For the larger volume the percentage of error would be for example: 0.2 x 100 = 0.31% 63.50 Therefore I am more likely to get anomalous results for the smaller volumes of acid added because there is a larger percentage of error. My results were mostly accurate due to using the same solutions, which meant that the concentrations were consistent and using the same apparatus, which meant my experiment, was a fair test. My results on my 1st graph show the accuracy of the experiment because they are very close to the line of best fit. I thought my procedure was suitable. If I did the experiment again I would do repeat readings for the anomalous results I got. I would use a pipette or burette instead of a measuring cylinder to measure volumes when making up concentrations of acid because they would be more accurate and so the results would be more accurate. I would also give myself more time to do the experiment so I wouldn't feel like I was rushing and therefore make silly mistakes, which could contribute to anomalous results. I might use a different indicator to see if this made a difference to my results. Therefore I would change the equipment, not the method. These changes would make my results more reliable and accurate and therefore make my experiment better. To get additional evidence for my conclusion I could use smaller acid concentration intervals e.g. 0.1M, 0.95M, 0.9M. This would mean I had more points to plot on the graph and so the curve would be more definite and therefore emphasise my conclusion that as the acid concentration increases, the volume needed to neutralize the solution decreases. I could also do more concentrations (0.07M, 0.05M, 0.03M) to make the curve more definite or even higher concentrations to see if the curve leveled off on the graph e.g. 2M, 3M, 4M. I could use another acid, for example nitric acid, to see if my ionic equation for neutralization is correct. Rhiannon Knowles U5A Chemistry Coursework 2 October '03 ...read more.

The above preview is unformatted text

This student written piece of work is one of many that can be found in our GCSE Aqueous Chemistry section.

Found what you're looking for?

  • Start learning 29% faster today
  • 150,000+ documents available
  • Just £6.99 a month

Not the one? Search for your essay title...
  • Join over 1.2 million students every month
  • Accelerate your learning by 29%
  • Unlimited access from just £6.99 per month

See related essaysSee related essays

Related GCSE Aqueous Chemistry essays

  1. Marked by a teacher

    Investigate the effect of changing the concentration of sodium hydroxide (alkali) on the volume ...

    4 star(s)

    In order for particles to react together, they must collide. The collision must have enough energy. The rate of the reaction depends on how many successful collisions there are in a given unit of time. If there are lots of successful collisions, this means that a lot of hydrogen is produced.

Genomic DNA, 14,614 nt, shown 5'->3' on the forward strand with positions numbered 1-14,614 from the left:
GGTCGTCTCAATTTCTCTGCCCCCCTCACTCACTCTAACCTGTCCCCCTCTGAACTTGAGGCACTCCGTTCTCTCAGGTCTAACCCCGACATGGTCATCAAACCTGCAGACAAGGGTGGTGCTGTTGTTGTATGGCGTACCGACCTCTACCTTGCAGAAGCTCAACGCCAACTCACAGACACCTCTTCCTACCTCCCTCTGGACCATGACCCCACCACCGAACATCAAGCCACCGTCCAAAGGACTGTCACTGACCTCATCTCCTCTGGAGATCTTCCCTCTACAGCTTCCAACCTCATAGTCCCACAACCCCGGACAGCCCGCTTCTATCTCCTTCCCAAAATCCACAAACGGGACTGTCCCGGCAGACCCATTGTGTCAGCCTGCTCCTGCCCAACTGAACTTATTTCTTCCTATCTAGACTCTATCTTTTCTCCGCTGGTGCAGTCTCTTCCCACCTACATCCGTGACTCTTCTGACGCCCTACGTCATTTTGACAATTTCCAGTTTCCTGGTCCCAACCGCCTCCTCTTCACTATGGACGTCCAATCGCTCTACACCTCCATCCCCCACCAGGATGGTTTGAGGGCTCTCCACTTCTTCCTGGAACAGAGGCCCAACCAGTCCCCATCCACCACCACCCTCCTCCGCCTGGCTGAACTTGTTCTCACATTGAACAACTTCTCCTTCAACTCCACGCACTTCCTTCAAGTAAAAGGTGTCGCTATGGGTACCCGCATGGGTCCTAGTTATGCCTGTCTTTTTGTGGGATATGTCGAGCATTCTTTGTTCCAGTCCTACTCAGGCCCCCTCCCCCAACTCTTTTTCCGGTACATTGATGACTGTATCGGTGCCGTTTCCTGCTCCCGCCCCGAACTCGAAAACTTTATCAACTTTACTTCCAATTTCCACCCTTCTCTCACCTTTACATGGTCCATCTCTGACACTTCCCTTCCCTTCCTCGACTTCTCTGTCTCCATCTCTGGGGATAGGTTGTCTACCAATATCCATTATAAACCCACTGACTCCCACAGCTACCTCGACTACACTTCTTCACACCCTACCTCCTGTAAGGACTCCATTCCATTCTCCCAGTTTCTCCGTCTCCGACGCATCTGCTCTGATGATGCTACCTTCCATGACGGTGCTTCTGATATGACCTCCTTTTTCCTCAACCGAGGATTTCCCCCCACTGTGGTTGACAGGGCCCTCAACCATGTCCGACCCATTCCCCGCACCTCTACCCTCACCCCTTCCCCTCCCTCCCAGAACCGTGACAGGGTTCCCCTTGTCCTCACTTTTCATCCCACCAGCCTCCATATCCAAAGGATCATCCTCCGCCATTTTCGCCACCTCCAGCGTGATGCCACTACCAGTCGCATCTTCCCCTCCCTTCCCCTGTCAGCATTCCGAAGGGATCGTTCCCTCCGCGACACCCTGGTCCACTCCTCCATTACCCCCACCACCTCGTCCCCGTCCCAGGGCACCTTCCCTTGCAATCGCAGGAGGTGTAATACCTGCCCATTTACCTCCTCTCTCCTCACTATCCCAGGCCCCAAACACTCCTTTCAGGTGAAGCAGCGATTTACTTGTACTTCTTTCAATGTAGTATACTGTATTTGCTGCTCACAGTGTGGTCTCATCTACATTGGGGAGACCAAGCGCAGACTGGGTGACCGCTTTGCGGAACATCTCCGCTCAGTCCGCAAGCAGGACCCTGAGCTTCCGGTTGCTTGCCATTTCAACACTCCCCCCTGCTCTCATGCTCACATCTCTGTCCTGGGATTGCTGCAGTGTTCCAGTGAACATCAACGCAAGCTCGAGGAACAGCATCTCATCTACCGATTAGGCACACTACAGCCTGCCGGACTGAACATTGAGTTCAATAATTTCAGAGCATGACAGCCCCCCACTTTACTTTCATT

2. How much Iron (II) in 100 grams of Spinach Oleracea?

    reasons I have chosen to use a redox titration to find out how much Iron (II) there is in Spinach Oleracea. Experiment Four - How temperature effects a titration between Oxalic acid (aq) and Potassium Manganate (aq) Aim To find out how temperature effects a titration between Oxalic Acid (aq)

  1. In order to find out the exact concentration of sulphuric acid, I will have ...

    From now on add approximately 2cm3 of sulphuric acid at a time. Once you have added 15-18cm3 of acid, stop the experiment for few moments and shake the contents thoroughly. 19. If you notice sudden colour change and the solution turns pink/red than you have gone past the end point.

  2. To carry out a titration between a strong acid and a weak alkali, to ...

    Re-zero the balance and weigh out 2.65g of anhydrous sodium carbonate using a spatula. 4. Transfer this to the 250cm3 beaker and wash any remaining powder on the watch glass into the beaker with distilled water to ensure all the sodium carbonate gets transferred, making sure the concentration of sodium carbonate is accurate.

  1. How to find the accurate concentration of the Sulphuric Acid.

    -When diluting, always add acid to water, not water to acid. Methyl Orange Solution is stable but toxic to the eye, skin and is a respiratory irritant. Therefore safety glasses should be worn and should avoid inhaling dust. Sodium Carbonate causes eye irritation and prolonged or repeated contact may cause skin irritation.

  2. Finding out how much acid there is in a solution.

    Make sure you clean up any spillages. If it has come in contact with skin or eyes, run your skin under cold water and wash eyes with water carefully. * Methyl orange should also be used with care. It is not very harmful but could stain your clothes and skin.

  1. Find out how much acid there is in a solution

    * Accurate titrations will show correct results to some extent and are known to be concordant; meaning that they are within 0.1 of the other values. * To perform an accurate titration prepare the burette with Sulphuric Acid solution and confirm that the meniscus reads "zero".

  2. Find the accurate concentration of a solution of sulphuric acid acid of which concentration ...

    3.98g and use it to make a solution of Na2CO3 of concentration between 0.05 and 0.15moldm-3 . PROCEDURE: 1. I will tranfer some quantity of solid anhydrous Na2CO3 into a mortar and grind it using a pestle till fine powder is obtained.

  • Over 160,000 pieces
    of student written work
  • Annotated by
    experienced teachers
  • Ideas and feedback to
    improve your own work